I know I am biased about therapy. I am a therapist. I also go to therapy myself. I passionately sing its praises to everyone within earshot. I see my clients make incredible strides in their personal and professional lives through their work in therapy. So it pains me when I hear people I know tell me all the reasons why they would never go…
I tried it once and the therapist was so terrible.
This one bums me out. Yes, there are some bad ones. But no one goes to a bad dentist and then decides they will never go to a dentist again. There are myriad ways to get a good recommendation and find someone you click with. Ask someone you know, ask your doctor, or look through listings on Psychology Today. I love to help people connect with good therapists I know or give suggestions on how to find the right fit. Find someone who offers a free phone consultation or 30 minute appointment and try ‘em out. If it doesn’t feel right, try someone else. Trust your instinct!
I can talk to my friends over a glass of wine when I have a problem.
Yep, you can. But a sympathetic ear isn’t the same as someone who is trained to listen. Friends and family can be helpful but they sometimes have partisan opinions about that boyfriend who keeps breaking your heart or your inability to stand up to your boss. If you just need someone who will let you vent, you probably know who to call. When you suspect you are wearing out their patience because you’ve had the same litany of complaints for years, find a therapist. Your friends and family will thank you.
I go to church and pray about my problems. I don’t need to see a therapist.
It isn’t an either/or. If you are feeling judgment externally or internally about seeking help from a professional, question the source. Asking for support is a sign of strength, not weakness. Going to therapy doesn’t mean you have a lack of faith. Faith and hope are inherent to the therapeutic process. If it is important that your therapist share your spiritual beliefs, seek this out.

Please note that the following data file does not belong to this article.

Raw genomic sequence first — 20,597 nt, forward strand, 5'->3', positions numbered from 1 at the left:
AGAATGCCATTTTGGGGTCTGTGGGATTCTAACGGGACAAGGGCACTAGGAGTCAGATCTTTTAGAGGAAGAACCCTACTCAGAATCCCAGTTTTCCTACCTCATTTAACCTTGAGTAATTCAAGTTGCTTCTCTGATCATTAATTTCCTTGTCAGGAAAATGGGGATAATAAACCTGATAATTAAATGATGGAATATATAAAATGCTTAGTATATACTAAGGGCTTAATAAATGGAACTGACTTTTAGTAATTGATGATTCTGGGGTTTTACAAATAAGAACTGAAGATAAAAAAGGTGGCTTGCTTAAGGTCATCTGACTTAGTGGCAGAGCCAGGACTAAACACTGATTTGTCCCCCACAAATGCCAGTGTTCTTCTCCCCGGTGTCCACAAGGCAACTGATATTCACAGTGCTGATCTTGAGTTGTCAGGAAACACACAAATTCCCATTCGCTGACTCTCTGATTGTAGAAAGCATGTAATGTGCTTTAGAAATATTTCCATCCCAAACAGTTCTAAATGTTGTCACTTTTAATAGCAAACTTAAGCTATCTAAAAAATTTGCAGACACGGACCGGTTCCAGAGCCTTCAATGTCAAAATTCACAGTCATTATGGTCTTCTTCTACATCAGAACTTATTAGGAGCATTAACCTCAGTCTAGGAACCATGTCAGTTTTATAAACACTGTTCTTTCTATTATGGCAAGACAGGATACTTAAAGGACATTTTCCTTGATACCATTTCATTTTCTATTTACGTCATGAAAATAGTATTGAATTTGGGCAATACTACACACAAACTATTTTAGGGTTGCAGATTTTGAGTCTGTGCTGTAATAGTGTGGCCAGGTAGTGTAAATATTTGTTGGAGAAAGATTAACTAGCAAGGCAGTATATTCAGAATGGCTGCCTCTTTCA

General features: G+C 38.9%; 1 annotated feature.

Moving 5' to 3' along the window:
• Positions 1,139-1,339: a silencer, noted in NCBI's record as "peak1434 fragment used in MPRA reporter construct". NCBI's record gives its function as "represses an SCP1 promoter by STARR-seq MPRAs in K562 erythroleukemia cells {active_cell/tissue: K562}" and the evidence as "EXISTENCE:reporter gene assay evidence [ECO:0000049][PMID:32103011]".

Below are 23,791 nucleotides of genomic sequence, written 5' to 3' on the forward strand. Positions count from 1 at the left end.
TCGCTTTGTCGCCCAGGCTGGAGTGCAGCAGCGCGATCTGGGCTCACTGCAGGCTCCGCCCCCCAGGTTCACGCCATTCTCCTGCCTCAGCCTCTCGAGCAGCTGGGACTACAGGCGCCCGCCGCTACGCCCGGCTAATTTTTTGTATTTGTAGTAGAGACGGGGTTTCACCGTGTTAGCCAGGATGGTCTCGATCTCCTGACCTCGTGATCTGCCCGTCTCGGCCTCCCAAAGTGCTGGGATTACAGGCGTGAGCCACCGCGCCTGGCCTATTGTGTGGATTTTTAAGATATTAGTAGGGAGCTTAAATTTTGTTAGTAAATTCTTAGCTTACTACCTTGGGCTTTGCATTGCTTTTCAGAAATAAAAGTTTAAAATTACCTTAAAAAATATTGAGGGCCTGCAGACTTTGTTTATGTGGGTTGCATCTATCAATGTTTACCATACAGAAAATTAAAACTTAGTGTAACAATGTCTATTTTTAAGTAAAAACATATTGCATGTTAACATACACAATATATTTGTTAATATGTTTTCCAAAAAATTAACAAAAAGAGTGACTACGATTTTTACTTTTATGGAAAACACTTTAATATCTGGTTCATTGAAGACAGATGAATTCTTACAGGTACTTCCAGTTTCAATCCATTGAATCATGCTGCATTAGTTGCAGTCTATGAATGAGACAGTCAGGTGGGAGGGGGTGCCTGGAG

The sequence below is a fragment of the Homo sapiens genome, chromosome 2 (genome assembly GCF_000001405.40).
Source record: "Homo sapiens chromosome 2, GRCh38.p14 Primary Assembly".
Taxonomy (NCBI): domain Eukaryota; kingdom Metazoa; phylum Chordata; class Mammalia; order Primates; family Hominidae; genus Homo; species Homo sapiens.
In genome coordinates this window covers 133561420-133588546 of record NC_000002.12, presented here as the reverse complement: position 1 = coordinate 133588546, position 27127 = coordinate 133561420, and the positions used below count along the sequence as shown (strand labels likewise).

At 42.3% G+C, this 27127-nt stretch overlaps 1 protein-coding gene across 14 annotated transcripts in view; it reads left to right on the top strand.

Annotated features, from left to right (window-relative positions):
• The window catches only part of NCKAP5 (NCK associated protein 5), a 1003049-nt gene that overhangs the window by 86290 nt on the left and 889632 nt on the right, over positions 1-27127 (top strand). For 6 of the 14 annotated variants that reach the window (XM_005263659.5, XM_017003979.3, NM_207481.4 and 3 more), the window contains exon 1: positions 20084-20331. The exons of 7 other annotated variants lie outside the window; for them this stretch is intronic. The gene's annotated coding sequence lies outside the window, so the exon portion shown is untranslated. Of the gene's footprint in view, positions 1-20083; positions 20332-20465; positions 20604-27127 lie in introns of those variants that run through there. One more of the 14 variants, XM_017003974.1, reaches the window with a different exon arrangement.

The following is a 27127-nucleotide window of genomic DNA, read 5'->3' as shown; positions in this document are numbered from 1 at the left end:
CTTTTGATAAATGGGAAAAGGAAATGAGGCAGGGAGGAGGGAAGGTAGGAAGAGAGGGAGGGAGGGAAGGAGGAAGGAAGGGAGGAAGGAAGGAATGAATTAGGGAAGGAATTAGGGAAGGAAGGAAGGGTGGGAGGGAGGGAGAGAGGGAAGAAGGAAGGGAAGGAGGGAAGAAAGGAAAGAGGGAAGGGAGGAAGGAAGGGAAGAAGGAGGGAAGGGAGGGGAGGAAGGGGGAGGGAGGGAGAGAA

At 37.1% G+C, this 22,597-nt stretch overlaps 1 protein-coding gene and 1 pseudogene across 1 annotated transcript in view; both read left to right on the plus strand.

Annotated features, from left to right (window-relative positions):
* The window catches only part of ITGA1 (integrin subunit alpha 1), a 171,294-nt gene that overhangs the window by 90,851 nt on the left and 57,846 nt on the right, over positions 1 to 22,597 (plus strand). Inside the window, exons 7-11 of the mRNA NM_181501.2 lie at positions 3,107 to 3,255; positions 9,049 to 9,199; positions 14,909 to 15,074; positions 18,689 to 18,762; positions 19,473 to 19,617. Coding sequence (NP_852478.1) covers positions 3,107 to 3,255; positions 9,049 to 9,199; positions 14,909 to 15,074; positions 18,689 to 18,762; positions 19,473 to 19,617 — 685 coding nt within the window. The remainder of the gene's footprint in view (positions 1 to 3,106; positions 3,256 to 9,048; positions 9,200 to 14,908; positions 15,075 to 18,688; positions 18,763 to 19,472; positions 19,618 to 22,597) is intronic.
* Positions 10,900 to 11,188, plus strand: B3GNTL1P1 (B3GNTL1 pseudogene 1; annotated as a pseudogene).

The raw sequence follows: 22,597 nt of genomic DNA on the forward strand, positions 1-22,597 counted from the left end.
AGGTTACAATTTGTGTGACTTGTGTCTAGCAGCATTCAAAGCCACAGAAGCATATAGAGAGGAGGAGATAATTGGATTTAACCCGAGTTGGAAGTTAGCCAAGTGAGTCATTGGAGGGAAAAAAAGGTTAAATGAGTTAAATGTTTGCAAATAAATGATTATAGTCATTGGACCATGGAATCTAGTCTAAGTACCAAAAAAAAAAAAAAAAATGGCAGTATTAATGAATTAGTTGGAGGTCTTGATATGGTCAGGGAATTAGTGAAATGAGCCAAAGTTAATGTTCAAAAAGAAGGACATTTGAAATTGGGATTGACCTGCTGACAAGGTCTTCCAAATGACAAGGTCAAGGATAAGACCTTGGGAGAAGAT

I don’t even want to think about my grief or dredge up my childhood trauma or bare my dark secrets. I’m over it.
Fair enough. No one wants to feel bad. Therapy isn’t about dredging up every terrible moment from your childhood just for the sake of doing so. But when your past trauma is still dictating your present life, you probably aren’t “over it”. You probably are thinking about it. If you are ignoring something emotionally painful, it’s going to flare up somewhere, I promise. Physical symptoms that don't ever seem to get better are often the result of emotional stress. Why suffer? It can get better.
It costs too much money.
“What is the cost of not doing it?” Your relationship with your kids? Your relationship with your partner? Your health? The time and investment you put into your emotional well-being is one of the best long-term investments you can make. There is therapy available at any budget. If you or someone you know needs help connecting with lower cost resources in Austin, please ask me!
What’s the point anyway?
The point is about being your best self. About improving the relationships in your life. About making changes that last. About actually alleviating stress instead of just coping (poorly) with it.
Therapy isn’t a magic pill. It takes effort, but taking the time to genuinely work on yourself is a gift that keeps on giving. If you'd like to find out more about working with me, contact me at: firstname.lastname@example.org